And it seems she has not lived a life of freedom long enough to do as other women she despises have done, tied themselves to a man.

However, the fact she has chosen the engagement and to a man who is penniless, does give her some individuality and strength in an age of female oppression.

The sets are opulent and magical throughout and never more so than at the hotel, where the Clandon family are staying, on the night of the ball.

Colourful lanterns hang from the ceiling and grand, maroon curtains are draped downward.

The costumes are also an absolute delight.

From the rigid, stuffiness of matriarch Mrs Landon’s dress, almost caging her torso, to the outlandish and brilliant clothes worn by the twins.

Their costumes are symbolic of their individuality and they dazzle just as the actors wearing them.

The twins and the waiter with his comedic and over-blown “Thank you maaaam,” and his “mmmmmms” after each sentence, amused the audience, as did the playful audacity of the young siblings.

It’s true, there was no Lady Bracknell and the “handbaaag,” was most definitely absent – but without doubt there was echoes of ‘Importance’ within this play.

Perhaps the 120-year-old argument between Shaw and Wilde will not be settled at the Abbey Theatre, Dublin, but as a lover of Wilde, one thing was sure for me as a viewer.

I chose to see this performance over ‘Importance’ because that was the first play I’d ever seen at the age of 14 and I’ve seen it several times since.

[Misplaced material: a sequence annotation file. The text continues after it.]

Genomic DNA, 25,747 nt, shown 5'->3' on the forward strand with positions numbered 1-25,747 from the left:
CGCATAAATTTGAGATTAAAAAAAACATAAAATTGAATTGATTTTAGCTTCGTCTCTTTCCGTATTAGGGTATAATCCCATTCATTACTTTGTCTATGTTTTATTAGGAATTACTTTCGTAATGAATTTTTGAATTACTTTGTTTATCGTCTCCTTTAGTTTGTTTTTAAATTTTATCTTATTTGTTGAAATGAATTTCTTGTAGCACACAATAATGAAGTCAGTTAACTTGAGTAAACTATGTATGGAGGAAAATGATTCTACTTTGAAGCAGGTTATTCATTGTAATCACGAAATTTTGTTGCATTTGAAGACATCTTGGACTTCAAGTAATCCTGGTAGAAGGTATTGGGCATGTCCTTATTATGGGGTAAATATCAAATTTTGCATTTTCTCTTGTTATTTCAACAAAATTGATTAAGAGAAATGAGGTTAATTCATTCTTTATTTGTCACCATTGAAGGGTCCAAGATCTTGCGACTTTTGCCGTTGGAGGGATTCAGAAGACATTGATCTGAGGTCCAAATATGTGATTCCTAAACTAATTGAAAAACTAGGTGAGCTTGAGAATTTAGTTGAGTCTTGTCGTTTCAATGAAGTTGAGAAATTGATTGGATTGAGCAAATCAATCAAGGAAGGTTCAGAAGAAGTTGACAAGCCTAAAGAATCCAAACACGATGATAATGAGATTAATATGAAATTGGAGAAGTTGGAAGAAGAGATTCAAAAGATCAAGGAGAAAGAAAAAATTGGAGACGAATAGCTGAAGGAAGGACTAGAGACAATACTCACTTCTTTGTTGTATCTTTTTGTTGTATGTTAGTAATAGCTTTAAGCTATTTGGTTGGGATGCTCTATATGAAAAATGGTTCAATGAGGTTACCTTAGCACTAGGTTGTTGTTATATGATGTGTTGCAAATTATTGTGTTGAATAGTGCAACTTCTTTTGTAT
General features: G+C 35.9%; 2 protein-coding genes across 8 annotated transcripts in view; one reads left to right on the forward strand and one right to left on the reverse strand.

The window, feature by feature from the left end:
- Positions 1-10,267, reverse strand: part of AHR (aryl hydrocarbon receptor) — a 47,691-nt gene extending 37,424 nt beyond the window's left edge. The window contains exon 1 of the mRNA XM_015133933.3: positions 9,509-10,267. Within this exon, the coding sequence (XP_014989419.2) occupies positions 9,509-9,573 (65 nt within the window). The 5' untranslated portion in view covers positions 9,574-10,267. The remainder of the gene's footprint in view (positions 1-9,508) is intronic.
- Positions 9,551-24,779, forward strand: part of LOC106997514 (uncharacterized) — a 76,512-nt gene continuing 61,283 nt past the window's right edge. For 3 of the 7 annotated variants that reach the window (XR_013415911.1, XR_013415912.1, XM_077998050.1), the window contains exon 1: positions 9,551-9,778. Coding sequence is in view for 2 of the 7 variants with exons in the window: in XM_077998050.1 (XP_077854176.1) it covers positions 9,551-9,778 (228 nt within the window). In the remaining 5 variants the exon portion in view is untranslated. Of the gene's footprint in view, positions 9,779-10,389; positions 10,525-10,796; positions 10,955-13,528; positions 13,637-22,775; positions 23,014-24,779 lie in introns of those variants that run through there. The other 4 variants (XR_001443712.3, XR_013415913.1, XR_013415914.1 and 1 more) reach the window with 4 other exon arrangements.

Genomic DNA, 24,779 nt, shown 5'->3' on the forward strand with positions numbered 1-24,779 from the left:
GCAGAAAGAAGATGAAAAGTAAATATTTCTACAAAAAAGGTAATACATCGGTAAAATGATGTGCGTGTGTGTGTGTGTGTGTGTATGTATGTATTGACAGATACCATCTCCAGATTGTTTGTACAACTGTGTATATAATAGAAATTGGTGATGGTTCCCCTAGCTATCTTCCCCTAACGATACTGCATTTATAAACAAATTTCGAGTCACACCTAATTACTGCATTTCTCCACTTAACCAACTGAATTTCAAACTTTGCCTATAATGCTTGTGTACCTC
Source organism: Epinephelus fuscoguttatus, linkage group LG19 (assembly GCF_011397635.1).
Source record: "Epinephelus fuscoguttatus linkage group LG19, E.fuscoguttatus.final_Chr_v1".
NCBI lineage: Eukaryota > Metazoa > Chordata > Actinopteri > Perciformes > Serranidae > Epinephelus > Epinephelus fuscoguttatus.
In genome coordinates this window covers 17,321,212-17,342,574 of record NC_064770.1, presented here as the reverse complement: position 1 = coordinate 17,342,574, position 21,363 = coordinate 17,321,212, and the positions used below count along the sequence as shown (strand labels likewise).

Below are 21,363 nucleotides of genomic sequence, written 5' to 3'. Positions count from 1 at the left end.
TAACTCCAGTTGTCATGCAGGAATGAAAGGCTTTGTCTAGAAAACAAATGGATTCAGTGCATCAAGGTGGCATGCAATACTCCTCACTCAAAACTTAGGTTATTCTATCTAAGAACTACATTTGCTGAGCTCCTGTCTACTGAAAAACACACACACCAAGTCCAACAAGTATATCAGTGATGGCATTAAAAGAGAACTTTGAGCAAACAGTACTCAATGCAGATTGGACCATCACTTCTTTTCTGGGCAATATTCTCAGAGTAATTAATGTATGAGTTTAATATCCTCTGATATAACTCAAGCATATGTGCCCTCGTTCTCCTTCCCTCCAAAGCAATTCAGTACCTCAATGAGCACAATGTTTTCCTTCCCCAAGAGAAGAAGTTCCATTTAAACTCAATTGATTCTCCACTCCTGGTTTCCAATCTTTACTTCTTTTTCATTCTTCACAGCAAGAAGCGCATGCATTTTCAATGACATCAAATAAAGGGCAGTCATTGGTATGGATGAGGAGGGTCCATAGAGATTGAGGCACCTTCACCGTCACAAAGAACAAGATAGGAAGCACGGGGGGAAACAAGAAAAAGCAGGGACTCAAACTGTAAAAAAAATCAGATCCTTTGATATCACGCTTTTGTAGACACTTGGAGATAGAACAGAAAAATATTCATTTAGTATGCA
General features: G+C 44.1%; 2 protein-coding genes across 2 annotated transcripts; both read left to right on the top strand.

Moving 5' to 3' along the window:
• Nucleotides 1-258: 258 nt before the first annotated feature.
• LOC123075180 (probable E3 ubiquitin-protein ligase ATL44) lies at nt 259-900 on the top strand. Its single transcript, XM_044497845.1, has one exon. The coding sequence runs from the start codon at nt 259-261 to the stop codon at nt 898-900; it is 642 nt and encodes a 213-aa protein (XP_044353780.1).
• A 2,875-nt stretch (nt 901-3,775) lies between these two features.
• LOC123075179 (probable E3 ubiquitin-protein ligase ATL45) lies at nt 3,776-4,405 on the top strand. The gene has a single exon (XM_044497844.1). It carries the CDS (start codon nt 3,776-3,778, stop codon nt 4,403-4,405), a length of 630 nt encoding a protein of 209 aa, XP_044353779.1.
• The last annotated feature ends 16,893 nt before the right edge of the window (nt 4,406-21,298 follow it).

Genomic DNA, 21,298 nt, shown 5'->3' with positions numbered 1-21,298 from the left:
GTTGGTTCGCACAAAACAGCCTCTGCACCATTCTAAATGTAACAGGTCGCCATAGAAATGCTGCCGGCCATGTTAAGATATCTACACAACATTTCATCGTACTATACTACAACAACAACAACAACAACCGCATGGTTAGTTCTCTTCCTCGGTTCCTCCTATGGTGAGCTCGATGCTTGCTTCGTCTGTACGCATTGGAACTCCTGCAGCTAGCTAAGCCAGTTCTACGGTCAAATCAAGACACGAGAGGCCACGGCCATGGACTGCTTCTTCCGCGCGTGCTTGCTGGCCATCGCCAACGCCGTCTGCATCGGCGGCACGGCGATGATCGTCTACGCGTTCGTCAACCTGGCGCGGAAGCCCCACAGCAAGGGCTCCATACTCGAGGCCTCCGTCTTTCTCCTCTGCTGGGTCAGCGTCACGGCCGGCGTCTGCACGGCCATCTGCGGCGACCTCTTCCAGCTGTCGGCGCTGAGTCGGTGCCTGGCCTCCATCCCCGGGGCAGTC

It is a beloved play. One that reminds me of my own youth and some of life’s great questions – love, romance, relationships and loss, all wrapped up in a pretty and pleasing box of fun.

I’d never seen a Shaw play, much to my shame.  This is now something I will change.

I thoroughly enjoyed You Never Can Tell.  It was at times amusing and delightful and managed to carry serious themes without bogging the pre-festive audience down.

Like a breath of summer air, the play is light and breezy, for an audience braving the December cold.

More so, my teenage daughter, loved the performance and remarked ‘If people stopped watching X Factor and watched shows like this, we might have more intelligent thoughts,’ – and I couldn’t help nodding and agreeing.

Thankfully, there was no sign of a Simon Cowell at the Abbey this week.

The play runs until February 6.